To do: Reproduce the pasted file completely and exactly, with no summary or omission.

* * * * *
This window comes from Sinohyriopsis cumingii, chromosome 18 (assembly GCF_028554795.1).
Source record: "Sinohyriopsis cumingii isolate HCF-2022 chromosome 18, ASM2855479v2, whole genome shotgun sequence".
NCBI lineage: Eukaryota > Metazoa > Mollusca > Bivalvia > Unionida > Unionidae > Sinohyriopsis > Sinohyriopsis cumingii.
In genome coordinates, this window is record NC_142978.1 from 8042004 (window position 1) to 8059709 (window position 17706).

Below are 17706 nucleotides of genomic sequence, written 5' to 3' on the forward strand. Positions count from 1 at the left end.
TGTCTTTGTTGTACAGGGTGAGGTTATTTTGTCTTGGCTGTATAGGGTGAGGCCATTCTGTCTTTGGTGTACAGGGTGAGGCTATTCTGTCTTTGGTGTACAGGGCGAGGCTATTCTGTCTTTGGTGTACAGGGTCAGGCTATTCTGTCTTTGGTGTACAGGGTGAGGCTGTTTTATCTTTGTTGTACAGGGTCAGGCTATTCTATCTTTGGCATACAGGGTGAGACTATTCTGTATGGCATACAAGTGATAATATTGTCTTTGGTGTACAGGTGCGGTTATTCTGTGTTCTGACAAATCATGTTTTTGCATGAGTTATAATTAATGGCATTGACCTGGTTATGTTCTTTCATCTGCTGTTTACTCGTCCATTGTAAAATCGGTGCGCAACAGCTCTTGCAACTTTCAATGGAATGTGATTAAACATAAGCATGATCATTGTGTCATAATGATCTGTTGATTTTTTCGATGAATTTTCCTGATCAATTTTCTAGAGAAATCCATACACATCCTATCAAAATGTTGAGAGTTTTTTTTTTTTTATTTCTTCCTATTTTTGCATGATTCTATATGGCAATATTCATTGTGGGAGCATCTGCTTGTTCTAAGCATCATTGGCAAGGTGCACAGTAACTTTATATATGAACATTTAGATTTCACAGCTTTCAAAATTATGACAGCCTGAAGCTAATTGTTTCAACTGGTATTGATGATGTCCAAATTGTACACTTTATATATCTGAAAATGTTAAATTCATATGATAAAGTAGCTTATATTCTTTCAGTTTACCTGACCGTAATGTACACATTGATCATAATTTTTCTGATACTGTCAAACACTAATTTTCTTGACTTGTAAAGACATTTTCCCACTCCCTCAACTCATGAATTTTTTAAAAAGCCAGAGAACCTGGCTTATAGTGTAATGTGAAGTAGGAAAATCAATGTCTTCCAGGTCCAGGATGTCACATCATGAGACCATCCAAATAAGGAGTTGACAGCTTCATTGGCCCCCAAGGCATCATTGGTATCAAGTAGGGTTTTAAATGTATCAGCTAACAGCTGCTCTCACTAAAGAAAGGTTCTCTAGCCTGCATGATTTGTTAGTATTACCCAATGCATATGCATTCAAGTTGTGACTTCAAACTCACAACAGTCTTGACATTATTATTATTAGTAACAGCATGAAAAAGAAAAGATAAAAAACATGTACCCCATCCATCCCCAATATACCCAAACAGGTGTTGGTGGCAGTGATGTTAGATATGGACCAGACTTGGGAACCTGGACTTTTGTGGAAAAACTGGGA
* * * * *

This window comes from Sinohyriopsis cumingii, chromosome 18 (assembly GCF_028554795.1).
Source record: "Sinohyriopsis cumingii isolate HCF-2022 chromosome 18, ASM2855479v2, whole genome shotgun sequence".
NCBI lineage: Eukaryota > Metazoa > Mollusca > Bivalvia > Unionida > Unionidae > Sinohyriopsis > Sinohyriopsis cumingii.
In genome coordinates, this window is record NC_142978.1 from 8042004 (window position 1) to 8059709 (window position 17706).

Below are 17706 nucleotides of genomic sequence, written 5' to 3' on the forward strand. Positions count from 1 at the left end.
TGTCTTTGTTGTACAGGGTGAGGTTATTTTGTCTTGGCTGTATAGGGTGAGGCCATTCTGTCTTTGGTGTACAGGGTGAGGCTATTCTGTCTTTGGTGTACAGGGCGAGGCTATTCTGTCTTTGGTGTACAGGGTCAGGCTATTCTGTCTTTGGTGTACAGGGTGAGGCTGTTTTATCTTTGTTGTACAGGGTCAGGCTATTCTATCTTTGGCATACAGGGTGAGACTATTCTGTATGGCATACAAGTGATAATATTGTCTTTGGTGTACAGGTGCGGTTATTCTGTGTTCTGACAAATCATGTTTTTGCATGAGTTATAATTAATGGCATTGACCTGGTTATGTTCTTTCATCTGCTGTTTACTCGTCCATTGTAAAATCGGTGCGCAACAGCTCTTGCAACTTTCAATGGAATGTGATTAAACATAAGCATGATCATTGTGTCATAATGATCTGTTGATTTTTTCGATGAATTTTCCTGATCAATTTTCTAGAGAAATCCATACACATCCTATCAAAATGTTGAGAGTTTTTTTTTTTTTATTTCTTCCTATTTTTGCATGATTCTATATGGCAATATTCATTGTGGGAGCATCTGCTTGTTCTAAGCATCATTGGCAAGGTGCACAGTAACTTTATATATGAACATTTAGATTTCACAGCTTTCAAAATTATGACAGCCTGAAGCTAATTGTTTCAACTGGTATTGATGATGTCCAAATTGTACACTTTATATATCTGAAAATGTTAAATTCATATGATAAAGTAGCTTATATTCTTTCAGTTTACCTGACCGTAATGTACACATTGATCATAATTTTTCTGATACTGTCAAACACTAATTTTCTTGACTTGTAAAGACATTTTCCCACTCCCTCAACTCATGAATTTTTTAAAAAGCCAGAGAACCTGGCTTATAGTGTAATGTGAAGTAGGAAAATCAATGTCTTCCAGGTCCAGGATGTCACATCATGAGACCATCCAAATAAGGAGTTGACAGCTTCATTGGCCCCCAAGGCATCATTGGTATCAAGTAGGGTTTTAAATGTATCAGCTAACAGCTGCTCTCACTAAAGAAAGGTTCTCTAGCCTGCATGATTTGTTAGTATTACCCAATGCATATGCATTCAAGTTGTGACTTCAAACTCACAACAGTCTTGACATTATTATTATTAGTAACAGCATGAAAAAGAAAAGATAAAAAACATGTACCCCATCCATCCCCAATATACCCAAACAGGTGTTGGTGGCAGTGATGTTAGATATGGACCAGACTTGGGAACCTGGACTTTTGTGGAAAAACTGGGA